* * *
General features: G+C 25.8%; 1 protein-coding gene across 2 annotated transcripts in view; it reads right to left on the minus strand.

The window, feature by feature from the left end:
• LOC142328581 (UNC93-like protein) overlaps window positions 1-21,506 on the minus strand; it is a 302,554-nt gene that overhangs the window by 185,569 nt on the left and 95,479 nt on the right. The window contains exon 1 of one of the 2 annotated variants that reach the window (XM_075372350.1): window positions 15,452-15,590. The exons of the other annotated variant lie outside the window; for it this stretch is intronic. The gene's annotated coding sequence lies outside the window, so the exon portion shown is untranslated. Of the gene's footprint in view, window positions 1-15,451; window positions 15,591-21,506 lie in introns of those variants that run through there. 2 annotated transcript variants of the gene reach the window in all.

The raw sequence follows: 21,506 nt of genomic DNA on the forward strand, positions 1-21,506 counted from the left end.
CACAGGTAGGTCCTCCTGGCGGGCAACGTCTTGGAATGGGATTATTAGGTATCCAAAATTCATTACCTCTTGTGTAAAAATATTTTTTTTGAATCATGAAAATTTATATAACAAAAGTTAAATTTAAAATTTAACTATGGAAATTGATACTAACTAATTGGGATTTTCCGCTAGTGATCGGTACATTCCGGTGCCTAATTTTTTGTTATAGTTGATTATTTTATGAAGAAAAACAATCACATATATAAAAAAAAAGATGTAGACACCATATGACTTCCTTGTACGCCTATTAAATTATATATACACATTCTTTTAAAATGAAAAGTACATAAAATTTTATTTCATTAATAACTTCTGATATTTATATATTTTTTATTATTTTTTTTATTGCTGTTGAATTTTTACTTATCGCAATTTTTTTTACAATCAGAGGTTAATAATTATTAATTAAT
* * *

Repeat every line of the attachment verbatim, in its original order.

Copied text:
General features: G+C 25.8%; 1 protein-coding gene across 2 annotated transcripts in view; it reads right to left on the minus strand.

The window, feature by feature from the left end:
• LOC142328581 (UNC93-like protein) overlaps window positions 1-21,506 on the minus strand; it is a 302,554-nt gene that overhangs the window by 185,569 nt on the left and 95,479 nt on the right. The window contains exon 1 of one of the 2 annotated variants that reach the window (XM_075372350.1): window positions 15,452-15,590. The exons of the other annotated variant lie outside the window; for it this stretch is intronic. The gene's annotated coding sequence lies outside the window, so the exon portion shown is untranslated. Of the gene's footprint in view, window positions 1-15,451; window positions 15,591-21,506 lie in introns of those variants that run through there. 2 annotated transcript variants of the gene reach the window in all.

The raw sequence follows: 21,506 nt of genomic DNA on the forward strand, positions 1-21,506 counted from the left end.
CACAGGTAGGTCCTCCTGGCGGGCAACGTCTTGGAATGGGATTATTAGGTATCCAAAATTCATTACCTCTTGTGTAAAAATATTTTTTTTGAATCATGAAAATTTATATAACAAAAGTTAAATTTAAAATTTAACTATGGAAATTGATACTAACTAATTGGGATTTTCCGCTAGTGATCGGTACATTCCGGTGCCTAATTTTTTGTTATAGTTGATTATTTTATGAAGAAAAACAATCACATATATAAAAAAAAAGATGTAGACACCATATGACTTCCTTGTACGCCTATTAAATTATATATACACATTCTTTTAAAATGAAAAGTACATAAAATTTTATTTCATTAATAACTTCTGATATTTATATATTTTTTATTATTTTTTTTATTGCTGTTGAATTTTTACTTATCGCAATTTTTTTTACAATCAGAGGTTAATAATTATTAATTAAT